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A career lattice (not ladder) drives talent mobility


A career lattice (not ladder) drives talent mobility

JUNE 28, 2018

Career growth used to have one direction: Up. An employee would start out as an intern and work his or her way up the ladder, seeking promotions at one company, or applying for a higher level position at another.

In the past, the ladder model reigned because companies were under the assumption that all employees wanted to move up and eventually become leaders. But as modern corporate structures are flatten, there are more opportunities to move omnidirectionally. Today, work is more collaborative and there is an emphasis on increased, continuous learning to enable lateral talent mobility. In other words, instead of rising in the corporate ranks, employees are pursuing omnidirectional career progression— they are making lateral moves and enhancing their careers by pursuing personal growth in different directions.

Up doesn't necessarily equal success for today's workforce. Increasingly, they're climbing a lattice rather than a ladder.

The Appeal of Talent Mobility
Talent mobility gives workers the opportunity to change positions within a company so that they can learn and practice new skills, as well as take on additional responsibilities. If workers remain in one position for too long, especially when their talent is underutilized, they become bored—this is a critical time for retention efforts. If organizations fail to give workers an opportunity to grow, they'll move on to a different organization. By doubling down on omnidirectional career progression and talent mobility strategy, organizations can retain employees who are tempted to leave.

Talent mobility strategy may look like this: A human resources employee is not feeling fulfilled simply staying in the HR department, doing employee paperwork. So, she requests to work on legal and accounting projects as well so she can increase her skillset. She gains the knowledge, and one day, after years of hard work, does transition to a different position, which pays off for both her and her employer. She feels more fulfilled, while the employer gains an employee who has a broader, more experienced view of the company. Plus, the company doesn’t lose money or jeopardize its productivity while working to fill a vacant role.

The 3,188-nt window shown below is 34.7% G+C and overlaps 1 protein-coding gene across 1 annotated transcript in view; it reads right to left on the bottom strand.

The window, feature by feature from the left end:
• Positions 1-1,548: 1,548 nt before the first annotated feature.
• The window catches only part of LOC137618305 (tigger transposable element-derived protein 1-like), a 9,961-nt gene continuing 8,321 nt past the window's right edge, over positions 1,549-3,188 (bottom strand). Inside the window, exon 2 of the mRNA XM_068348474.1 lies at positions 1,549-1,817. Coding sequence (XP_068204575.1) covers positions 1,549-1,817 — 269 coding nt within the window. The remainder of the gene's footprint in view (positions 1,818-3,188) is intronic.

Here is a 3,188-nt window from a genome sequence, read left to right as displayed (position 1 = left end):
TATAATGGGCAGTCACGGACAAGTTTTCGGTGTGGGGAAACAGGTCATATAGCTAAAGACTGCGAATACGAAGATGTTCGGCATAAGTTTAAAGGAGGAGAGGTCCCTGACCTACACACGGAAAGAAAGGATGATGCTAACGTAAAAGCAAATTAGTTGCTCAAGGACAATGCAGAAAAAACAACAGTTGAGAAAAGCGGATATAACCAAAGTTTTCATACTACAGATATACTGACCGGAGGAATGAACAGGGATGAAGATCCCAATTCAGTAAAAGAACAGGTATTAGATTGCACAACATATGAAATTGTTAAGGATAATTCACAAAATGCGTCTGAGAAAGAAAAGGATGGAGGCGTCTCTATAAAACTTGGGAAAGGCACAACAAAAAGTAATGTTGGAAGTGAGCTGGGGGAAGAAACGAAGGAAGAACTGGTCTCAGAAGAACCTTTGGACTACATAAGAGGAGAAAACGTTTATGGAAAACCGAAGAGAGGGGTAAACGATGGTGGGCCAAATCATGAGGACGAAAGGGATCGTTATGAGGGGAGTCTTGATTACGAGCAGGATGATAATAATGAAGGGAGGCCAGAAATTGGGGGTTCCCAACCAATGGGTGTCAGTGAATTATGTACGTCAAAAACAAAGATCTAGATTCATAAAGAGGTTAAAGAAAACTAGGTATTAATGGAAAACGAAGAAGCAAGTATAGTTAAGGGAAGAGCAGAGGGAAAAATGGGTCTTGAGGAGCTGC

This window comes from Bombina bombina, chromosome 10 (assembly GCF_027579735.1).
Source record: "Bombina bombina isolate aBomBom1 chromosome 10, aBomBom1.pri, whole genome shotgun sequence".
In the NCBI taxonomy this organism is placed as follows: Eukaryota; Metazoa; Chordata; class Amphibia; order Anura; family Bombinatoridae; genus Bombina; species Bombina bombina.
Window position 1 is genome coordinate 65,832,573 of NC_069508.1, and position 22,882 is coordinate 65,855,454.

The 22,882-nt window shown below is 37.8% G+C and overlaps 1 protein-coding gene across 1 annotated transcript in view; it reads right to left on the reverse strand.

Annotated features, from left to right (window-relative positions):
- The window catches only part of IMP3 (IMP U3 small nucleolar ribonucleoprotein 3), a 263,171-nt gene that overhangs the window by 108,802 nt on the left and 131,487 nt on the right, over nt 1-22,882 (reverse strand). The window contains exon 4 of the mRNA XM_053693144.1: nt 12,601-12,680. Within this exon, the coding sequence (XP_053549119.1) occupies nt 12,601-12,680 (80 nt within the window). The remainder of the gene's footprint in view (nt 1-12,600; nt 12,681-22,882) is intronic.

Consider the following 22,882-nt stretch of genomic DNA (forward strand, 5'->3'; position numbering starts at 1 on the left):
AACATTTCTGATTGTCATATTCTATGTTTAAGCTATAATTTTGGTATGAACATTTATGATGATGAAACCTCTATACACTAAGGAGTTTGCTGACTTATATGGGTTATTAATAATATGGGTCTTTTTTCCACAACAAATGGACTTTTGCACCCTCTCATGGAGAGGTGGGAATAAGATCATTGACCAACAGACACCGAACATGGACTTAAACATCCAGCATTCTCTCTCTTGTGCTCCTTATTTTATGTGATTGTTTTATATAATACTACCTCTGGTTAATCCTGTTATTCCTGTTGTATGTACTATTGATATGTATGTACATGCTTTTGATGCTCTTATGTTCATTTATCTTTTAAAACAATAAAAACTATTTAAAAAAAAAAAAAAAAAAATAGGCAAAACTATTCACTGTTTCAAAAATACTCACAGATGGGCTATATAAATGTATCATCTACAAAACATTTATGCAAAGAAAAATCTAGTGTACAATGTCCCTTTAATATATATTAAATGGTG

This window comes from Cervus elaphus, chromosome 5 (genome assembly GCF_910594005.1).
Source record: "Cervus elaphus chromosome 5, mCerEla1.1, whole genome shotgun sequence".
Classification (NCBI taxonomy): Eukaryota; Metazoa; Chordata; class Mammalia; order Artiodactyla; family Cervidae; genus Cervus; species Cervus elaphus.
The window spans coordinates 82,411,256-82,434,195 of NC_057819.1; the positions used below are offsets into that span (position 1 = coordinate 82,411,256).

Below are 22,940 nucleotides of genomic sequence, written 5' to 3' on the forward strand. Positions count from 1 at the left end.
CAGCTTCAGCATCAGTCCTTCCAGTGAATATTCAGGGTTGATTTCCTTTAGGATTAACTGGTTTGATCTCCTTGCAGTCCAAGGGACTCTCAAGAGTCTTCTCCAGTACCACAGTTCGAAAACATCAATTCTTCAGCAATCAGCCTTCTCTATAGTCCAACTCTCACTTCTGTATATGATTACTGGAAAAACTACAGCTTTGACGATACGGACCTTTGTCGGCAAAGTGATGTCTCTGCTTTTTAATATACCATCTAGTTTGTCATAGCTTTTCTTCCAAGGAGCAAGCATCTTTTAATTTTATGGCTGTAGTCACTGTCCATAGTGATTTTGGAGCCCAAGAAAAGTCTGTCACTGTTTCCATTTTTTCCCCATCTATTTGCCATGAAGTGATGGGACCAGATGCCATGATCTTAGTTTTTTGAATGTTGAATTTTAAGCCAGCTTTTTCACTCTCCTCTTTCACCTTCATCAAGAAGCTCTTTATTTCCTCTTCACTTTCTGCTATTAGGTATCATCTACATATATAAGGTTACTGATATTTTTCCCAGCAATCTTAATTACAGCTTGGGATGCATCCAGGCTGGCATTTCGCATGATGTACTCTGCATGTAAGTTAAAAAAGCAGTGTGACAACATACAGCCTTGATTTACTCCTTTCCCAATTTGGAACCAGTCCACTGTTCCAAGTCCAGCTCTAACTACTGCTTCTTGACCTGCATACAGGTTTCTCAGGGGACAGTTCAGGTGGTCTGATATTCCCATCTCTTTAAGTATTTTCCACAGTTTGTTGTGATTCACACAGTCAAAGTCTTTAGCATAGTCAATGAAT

Why a Talent Mobility Strategy Is Critical

Talent mobility should be in the back of every company's mind because workers are always trying to find new opportunities. Employees, especially millennials, expect companies to provide them with talent mobility programs, or they will go elsewhere to find them.

In one Gallup study, 51 percent of workers said they were seeking out new jobs because they craved the opportunity to utilize their strengths as well as increase their knowledge. It's a competitive market at the moment—unemployment is at its lowest rate since 2000—so employees are not afraid of trying to find new jobs elsewhere.

Plus, millennials, who are the largest generation in today's workforce, are not hesitant to switch jobs. One survey found that 45 percent of newly hired college graduates plan to remain with an organization for less than two years, and 25 percent of employees work up to five jobs by the time they are 35.

As a result of this inclination among younger employees to job hop, employers are developing internal career mobility programs to decrease the job turnover rate and encourage employees to add skills to their resumes. According to 49 percent of the HR professionals surveyed in the Gallup poll, offering career mobility to employees improves engagement, and according to 39 percent or responders, it helps productivity and increases teamwork, as well.

Start a Talent Mobility Program at Your Organization
Understanding the importance of talent mobility is one thing, but how do you implement a program to make employees more upwardly and laterally mobile?

Your organization can provide workers with talent and career mobility opportunities through a performance suite that enables workers to get a better understanding of career paths and opportunities available to them, and enables managers to be more conscious of their internal talent pools’ career goals.

A performance suite is an online tool that shows workers all of the available jobs within an organization, adds transparency to their possible career paths and connects them to career center resources. It also gives employees a way to identify the skills gaps they have, work to close those gaps using an e-learning platform and track their career mobility by taking assessments to test their skills. Managers, in turn, gain visibility into their workers’ career growth ambitions, empowering them to better serve their development needs.

By investing in this type of e-platform, your employees will be more engaged and motivated. For the company, omnidirectional career progression not only means a happier workforce, but also a more productive one.

Are you looking to cultivate your organization's talent pools through career centers and succession planning? Contact Cornerstone today to find out how.

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